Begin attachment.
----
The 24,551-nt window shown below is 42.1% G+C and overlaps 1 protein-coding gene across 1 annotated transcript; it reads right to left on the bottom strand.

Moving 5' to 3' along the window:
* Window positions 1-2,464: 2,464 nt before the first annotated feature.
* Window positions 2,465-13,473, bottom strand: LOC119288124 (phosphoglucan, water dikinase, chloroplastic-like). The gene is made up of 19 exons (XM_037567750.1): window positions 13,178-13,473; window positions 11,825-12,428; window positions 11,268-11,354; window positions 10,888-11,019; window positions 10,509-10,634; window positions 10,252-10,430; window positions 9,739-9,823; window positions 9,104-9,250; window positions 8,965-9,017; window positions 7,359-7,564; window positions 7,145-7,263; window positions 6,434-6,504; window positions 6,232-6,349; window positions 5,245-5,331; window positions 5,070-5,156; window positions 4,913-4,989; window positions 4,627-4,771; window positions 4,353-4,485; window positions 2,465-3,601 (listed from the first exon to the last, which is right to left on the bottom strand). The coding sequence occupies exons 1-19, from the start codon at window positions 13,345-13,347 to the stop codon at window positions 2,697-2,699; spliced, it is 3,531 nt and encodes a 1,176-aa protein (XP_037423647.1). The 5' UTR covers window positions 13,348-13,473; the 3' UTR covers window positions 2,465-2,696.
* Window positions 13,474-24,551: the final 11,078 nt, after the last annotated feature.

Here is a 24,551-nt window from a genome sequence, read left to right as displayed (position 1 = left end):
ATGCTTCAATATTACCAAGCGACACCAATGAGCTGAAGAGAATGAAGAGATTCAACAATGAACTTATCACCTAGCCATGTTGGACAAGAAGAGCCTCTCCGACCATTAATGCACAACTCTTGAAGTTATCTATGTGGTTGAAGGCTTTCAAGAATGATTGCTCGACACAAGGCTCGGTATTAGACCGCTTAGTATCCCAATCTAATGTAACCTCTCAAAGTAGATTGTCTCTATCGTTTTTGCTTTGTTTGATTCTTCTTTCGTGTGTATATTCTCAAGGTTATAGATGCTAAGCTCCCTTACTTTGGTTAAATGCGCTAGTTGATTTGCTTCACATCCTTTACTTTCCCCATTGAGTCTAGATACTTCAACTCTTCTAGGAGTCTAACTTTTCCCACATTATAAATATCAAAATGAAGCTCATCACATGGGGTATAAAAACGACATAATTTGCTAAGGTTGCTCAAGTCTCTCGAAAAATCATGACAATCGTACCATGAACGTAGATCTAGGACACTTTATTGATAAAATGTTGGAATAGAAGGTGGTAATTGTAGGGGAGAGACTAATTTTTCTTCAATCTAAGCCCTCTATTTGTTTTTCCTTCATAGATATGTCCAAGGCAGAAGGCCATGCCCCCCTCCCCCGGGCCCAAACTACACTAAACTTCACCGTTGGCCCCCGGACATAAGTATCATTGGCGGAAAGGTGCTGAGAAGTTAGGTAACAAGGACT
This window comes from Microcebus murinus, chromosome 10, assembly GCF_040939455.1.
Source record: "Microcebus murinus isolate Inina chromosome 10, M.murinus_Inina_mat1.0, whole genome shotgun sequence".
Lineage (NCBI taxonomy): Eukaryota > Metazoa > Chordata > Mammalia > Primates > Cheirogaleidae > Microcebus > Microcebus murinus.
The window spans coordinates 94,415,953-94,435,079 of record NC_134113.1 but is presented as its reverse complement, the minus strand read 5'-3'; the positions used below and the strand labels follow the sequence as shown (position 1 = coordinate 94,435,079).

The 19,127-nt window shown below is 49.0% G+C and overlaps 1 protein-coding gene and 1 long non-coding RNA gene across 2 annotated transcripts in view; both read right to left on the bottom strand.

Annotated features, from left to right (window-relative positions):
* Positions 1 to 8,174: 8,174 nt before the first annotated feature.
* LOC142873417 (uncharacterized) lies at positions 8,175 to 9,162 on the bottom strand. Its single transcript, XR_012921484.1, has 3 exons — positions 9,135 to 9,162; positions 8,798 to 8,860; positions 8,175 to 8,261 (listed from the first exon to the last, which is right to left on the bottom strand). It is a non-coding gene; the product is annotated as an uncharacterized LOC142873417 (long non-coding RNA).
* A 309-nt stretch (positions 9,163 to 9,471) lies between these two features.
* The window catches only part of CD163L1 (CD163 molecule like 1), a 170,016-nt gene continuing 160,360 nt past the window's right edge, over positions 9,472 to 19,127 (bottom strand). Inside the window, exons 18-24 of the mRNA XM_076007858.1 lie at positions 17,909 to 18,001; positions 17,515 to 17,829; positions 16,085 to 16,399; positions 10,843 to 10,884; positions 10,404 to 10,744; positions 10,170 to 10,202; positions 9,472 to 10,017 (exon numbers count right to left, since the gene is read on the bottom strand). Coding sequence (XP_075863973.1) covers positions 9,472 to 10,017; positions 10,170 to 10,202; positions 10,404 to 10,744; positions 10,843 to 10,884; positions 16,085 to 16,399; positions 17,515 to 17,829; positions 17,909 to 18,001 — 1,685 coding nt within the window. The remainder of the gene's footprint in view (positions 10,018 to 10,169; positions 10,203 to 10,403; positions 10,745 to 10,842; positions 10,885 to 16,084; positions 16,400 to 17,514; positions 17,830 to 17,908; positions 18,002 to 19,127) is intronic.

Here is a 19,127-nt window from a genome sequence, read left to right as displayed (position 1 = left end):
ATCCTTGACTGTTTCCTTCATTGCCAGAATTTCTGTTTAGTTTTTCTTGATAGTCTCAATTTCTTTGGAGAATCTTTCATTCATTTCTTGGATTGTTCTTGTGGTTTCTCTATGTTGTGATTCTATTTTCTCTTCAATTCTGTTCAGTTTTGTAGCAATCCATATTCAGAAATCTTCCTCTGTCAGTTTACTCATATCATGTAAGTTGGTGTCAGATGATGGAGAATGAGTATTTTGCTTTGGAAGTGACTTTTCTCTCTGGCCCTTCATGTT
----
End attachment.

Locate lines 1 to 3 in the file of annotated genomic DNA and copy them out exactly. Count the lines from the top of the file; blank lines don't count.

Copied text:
The 24,551-nt window shown below is 42.1% G+C and overlaps 1 protein-coding gene across 1 annotated transcript; it reads right to left on the bottom strand.

Moving 5' to 3' along the window:
* Window positions 1-2,464: 2,464 nt before the first annotated feature.